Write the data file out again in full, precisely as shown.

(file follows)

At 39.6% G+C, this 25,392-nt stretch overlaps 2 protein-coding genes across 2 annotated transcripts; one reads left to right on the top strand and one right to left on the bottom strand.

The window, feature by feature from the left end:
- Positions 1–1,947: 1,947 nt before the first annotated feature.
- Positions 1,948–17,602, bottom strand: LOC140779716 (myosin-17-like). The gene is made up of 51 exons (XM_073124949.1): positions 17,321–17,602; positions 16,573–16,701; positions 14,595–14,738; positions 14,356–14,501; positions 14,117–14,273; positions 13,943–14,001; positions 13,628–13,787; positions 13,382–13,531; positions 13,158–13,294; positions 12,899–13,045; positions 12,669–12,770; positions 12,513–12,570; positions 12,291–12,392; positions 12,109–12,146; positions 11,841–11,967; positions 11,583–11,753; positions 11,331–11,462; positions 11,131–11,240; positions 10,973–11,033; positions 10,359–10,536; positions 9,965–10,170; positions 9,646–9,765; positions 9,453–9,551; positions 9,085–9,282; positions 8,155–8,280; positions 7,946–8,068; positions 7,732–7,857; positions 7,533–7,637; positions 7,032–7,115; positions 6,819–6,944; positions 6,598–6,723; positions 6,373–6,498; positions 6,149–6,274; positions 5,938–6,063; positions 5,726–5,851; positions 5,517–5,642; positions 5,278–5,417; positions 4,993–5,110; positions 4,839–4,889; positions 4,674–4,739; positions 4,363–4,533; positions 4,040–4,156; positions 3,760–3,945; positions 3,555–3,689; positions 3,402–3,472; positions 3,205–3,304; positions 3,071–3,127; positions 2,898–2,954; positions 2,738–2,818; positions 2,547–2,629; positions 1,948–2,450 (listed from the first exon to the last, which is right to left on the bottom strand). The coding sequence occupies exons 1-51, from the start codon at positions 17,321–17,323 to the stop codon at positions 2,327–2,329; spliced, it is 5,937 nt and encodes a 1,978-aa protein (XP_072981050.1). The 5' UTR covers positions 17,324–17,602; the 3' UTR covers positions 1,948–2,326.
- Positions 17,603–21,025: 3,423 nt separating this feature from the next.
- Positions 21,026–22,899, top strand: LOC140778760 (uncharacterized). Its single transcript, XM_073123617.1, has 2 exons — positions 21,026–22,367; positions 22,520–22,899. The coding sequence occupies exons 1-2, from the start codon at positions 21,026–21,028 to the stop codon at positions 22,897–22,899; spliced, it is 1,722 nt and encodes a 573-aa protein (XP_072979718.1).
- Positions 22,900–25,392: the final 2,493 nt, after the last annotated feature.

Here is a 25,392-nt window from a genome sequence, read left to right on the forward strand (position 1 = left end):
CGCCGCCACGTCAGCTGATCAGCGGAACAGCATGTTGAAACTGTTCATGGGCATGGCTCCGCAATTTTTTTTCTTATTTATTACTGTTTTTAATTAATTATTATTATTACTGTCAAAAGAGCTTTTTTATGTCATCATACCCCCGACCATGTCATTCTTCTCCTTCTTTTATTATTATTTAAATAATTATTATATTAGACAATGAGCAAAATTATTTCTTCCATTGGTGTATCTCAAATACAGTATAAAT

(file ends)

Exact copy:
At 39.6% G+C, this 25,392-nt stretch overlaps 2 protein-coding genes across 2 annotated transcripts; one reads left to right on the top strand and one right to left on the bottom strand.

The window, feature by feature from the left end:
- Positions 1–1,947: 1,947 nt before the first annotated feature.
- Positions 1,948–17,602, bottom strand: LOC140779716 (myosin-17-like). The gene is made up of 51 exons (XM_073124949.1): positions 17,321–17,602; positions 16,573–16,701; positions 14,595–14,738; positions 14,356–14,501; positions 14,117–14,273; positions 13,943–14,001; positions 13,628–13,787; positions 13,382–13,531; positions 13,158–13,294; positions 12,899–13,045; positions 12,669–12,770; positions 12,513–12,570; positions 12,291–12,392; positions 12,109–12,146; positions 11,841–11,967; positions 11,583–11,753; positions 11,331–11,462; positions 11,131–11,240; positions 10,973–11,033; positions 10,359–10,536; positions 9,965–10,170; positions 9,646–9,765; positions 9,453–9,551; positions 9,085–9,282; positions 8,155–8,280; positions 7,946–8,068; positions 7,732–7,857; positions 7,533–7,637; positions 7,032–7,115; positions 6,819–6,944; positions 6,598–6,723; positions 6,373–6,498; positions 6,149–6,274; positions 5,938–6,063; positions 5,726–5,851; positions 5,517–5,642; positions 5,278–5,417; positions 4,993–5,110; positions 4,839–4,889; positions 4,674–4,739; positions 4,363–4,533; positions 4,040–4,156; positions 3,760–3,945; positions 3,555–3,689; positions 3,402–3,472; positions 3,205–3,304; positions 3,071–3,127; positions 2,898–2,954; positions 2,738–2,818; positions 2,547–2,629; positions 1,948–2,450 (listed from the first exon to the last, which is right to left on the bottom strand). The coding sequence occupies exons 1-51, from the start codon at positions 17,321–17,323 to the stop codon at positions 2,327–2,329; spliced, it is 5,937 nt and encodes a 1,978-aa protein (XP_072981050.1). The 5' UTR covers positions 17,324–17,602; the 3' UTR covers positions 1,948–2,326.
- Positions 17,603–21,025: 3,423 nt separating this feature from the next.
- Positions 21,026–22,899, top strand: LOC140778760 (uncharacterized). Its single transcript, XM_073123617.1, has 2 exons — positions 21,026–22,367; positions 22,520–22,899. The coding sequence occupies exons 1-2, from the start codon at positions 21,026–21,028 to the stop codon at positions 22,897–22,899; spliced, it is 1,722 nt and encodes a 573-aa protein (XP_072979718.1).
- Positions 22,900–25,392: the final 2,493 nt, after the last annotated feature.

Here is a 25,392-nt window from a genome sequence, read left to right on the forward strand (position 1 = left end):
CGCCGCCACGTCAGCTGATCAGCGGAACAGCATGTTGAAACTGTTCATGGGCATGGCTCCGCAATTTTTTTTCTTATTTATTACTGTTTTTAATTAATTATTATTATTACTGTCAAAAGAGCTTTTTTATGTCATCATACCCCCGACCATGTCATTCTTCTCCTTCTTTTATTATTATTTAAATAATTATTATATTAGACAATGAGCAAAATTATTTCTTCCATTGGTGTATCTCAAATACAGTATAAAT